LITTLE CURRENT- Participants at the Electronic Medical Records (EMR) User Conference were fully engaged throughout the full day of training activities held recently at the Manitoulin Hotel and Conference Centre. Coordinated and delivered by the Giiwednong Health Link (GHL) on October 25, the event brought together health centre staff, clinicians and administrators from across Manitoulin Island and the North Shore.

The conference provided an opportunity for EMR users to network with their peers, attend EMR workshops and get inspired with fresh ideas as they bring the benefits of eHealth technologies back to their respective First Nation community health centres.

After the event was kicked off with a powerful opening song by the Mushkway Gaabo Drum, the Giiwednong Health Link’s Executive Director Michael McGregor provided some welcoming remarks, which laid out the goals of the conference.

“GHL understands that the roles of our health providers are essential to the health and wellbeing of First Nation community members,” Mr. McGregor. “To support health providers, GHL is very pleased to have assembled this meaningful series of workshops that were designed to enhance EMR user’s knowledge, skills, and abilities to improve health outcomes our First Nation communities.”

Manitoulin Physio’s Derek Debassige energized those in attendance at the sold-out event with his highly inspiring keynote address which was themed ‘Build better care – Using data to drive better health outcomes.’ Mr. Debassige serves on the Manitoulin Health Centre Board of directors and has previously served on the Board of Directors at the Northern Ontario School of Medicine and has 19 years of experience as a health professional partnering with the region’s First Nations in home and community care. Drawing on this vast and varied experience, Mr. Debassige demystified the role of data in health care and showed how the power of eHealth technologies and data metrics can be unlocked to improve patient outcomes.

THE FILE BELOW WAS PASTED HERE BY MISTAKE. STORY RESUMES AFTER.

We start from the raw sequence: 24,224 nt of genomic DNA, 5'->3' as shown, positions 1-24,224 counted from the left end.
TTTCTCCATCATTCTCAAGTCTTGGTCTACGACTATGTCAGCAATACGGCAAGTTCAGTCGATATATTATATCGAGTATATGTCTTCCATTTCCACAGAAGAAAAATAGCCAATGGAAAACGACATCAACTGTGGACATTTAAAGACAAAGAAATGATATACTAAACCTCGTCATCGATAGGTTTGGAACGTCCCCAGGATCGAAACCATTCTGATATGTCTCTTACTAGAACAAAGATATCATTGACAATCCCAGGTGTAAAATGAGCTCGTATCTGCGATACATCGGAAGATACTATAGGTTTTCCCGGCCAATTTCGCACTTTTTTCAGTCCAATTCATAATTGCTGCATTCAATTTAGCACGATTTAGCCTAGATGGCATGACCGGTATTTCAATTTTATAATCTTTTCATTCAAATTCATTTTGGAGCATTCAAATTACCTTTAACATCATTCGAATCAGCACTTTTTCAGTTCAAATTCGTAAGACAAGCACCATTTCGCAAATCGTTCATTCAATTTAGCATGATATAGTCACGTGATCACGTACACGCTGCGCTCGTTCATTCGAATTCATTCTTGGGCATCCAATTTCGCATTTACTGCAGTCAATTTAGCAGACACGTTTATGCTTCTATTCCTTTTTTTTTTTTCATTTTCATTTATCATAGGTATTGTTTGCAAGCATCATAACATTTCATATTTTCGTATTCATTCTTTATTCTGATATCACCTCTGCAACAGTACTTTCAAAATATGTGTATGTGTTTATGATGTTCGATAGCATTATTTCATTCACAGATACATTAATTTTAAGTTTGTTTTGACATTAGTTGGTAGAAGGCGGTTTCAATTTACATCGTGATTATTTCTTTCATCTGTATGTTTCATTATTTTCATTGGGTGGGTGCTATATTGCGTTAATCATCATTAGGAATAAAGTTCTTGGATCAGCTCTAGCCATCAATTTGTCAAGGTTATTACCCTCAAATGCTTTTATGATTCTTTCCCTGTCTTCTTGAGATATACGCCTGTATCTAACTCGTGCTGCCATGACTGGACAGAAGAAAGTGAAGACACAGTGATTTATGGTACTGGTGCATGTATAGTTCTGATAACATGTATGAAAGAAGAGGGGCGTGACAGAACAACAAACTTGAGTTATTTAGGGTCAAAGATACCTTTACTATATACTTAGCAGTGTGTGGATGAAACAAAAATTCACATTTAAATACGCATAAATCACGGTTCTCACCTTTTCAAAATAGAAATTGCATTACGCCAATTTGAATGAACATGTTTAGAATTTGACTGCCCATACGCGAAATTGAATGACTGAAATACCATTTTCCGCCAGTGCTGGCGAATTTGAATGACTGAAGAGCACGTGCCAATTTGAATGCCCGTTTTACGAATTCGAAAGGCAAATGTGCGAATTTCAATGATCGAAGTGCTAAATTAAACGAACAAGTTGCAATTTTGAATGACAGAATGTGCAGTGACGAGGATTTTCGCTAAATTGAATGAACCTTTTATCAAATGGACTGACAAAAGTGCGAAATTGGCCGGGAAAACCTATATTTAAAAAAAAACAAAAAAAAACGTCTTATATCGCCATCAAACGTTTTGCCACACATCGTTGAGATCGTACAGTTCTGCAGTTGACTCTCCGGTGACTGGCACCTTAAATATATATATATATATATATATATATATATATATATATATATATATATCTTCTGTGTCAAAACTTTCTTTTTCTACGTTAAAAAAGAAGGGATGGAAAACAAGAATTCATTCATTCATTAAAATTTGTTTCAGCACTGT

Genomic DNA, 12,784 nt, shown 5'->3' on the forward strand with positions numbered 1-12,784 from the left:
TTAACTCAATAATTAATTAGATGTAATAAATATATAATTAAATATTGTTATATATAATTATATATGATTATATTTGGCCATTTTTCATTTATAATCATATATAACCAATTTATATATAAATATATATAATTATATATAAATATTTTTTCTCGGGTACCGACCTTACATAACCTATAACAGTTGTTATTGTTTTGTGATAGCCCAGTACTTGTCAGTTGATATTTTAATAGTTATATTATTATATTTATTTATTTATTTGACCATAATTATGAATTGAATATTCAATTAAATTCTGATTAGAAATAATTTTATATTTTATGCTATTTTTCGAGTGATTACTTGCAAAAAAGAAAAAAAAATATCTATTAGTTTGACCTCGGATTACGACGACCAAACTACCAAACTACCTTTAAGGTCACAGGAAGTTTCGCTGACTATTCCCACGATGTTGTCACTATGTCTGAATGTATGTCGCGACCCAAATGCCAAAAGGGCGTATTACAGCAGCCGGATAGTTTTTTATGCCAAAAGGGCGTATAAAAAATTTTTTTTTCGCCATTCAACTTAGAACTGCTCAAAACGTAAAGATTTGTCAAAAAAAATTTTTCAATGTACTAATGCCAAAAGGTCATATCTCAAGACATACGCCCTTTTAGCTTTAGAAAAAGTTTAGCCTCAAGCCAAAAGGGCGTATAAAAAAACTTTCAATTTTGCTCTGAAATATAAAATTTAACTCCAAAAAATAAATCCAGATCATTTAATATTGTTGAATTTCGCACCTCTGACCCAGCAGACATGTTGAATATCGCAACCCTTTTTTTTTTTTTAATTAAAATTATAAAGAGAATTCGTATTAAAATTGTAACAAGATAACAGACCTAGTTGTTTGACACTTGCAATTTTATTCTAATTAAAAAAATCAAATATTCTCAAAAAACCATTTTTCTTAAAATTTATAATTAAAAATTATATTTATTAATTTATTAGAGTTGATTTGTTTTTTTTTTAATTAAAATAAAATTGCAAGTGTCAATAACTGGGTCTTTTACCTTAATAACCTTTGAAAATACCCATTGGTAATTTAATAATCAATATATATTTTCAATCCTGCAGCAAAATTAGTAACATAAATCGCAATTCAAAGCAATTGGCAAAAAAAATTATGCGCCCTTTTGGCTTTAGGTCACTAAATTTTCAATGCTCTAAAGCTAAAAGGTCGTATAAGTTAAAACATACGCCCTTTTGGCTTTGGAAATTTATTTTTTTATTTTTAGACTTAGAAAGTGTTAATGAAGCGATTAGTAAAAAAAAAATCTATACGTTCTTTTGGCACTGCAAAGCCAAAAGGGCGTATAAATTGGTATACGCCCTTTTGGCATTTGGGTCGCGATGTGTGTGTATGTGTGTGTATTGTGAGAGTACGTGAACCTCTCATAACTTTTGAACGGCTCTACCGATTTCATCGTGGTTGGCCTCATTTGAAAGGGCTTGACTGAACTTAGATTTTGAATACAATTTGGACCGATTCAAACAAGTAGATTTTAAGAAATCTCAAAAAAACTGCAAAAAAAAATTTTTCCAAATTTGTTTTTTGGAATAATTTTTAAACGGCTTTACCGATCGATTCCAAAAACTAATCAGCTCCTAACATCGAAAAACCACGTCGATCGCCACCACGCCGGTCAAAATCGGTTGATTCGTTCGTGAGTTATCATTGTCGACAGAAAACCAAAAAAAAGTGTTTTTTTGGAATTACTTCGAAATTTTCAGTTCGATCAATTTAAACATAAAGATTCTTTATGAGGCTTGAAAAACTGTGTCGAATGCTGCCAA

“First Nation Health Centres are accustomed to capturing data required by various external governments and agencies,” explained Mr. Debassige, “but we can take another look at what the data is telling us about our patients and tailor programming to individuals and provide metrics which allow us to advocate on their behalf.”

Telus Health Learning Specialists were on hand to facilitate a range of workshops on new EMR uses and techniques to achieve ever greater benefits from the Practice Solutions Suite EMRs that are deployed in the region’s health centres. While the EMR workshops were structured to benefit both novice and more experienced EMR users, the intensive change management module was found very appealing by administrators and managers.

Telus Health’s Alison Foster reflected on the day, Seeing the GHL community of users so engaged, passionate, and driven to make a difference in the community rejuvenates our own passion and excitement for the possibilities in the EMR world.”

Giiwednong Health Link feels that it is important to offer these events for our partner First Nations to meet and share experiences and best practices at local venues here in the North without having to travel down south. This conference is part of GHL’s mission to bring professional development and capacity building opportunities to its members. Other recent training initiatives have included privacy and security awareness training events held on Manitoulin Island and Serpent River First Nation on the North Shore.

At the conclusion of the event, many thanks were extended to the Mushkway Gaabo Drum, the enthusiastic keynote speaker Derek Debassige, the knowledgeable trainers from Telus Health, and the terrific master of ceremonies, Craig Abbotossoway who injected some humour while keeping the proceedings moving on schedule and grounded in First Nation tradition. However, most of the thanks were reserved for the EMR user participants for taking the time out their busy schedules to get even better of delivering health programs and services by using digital health technologies.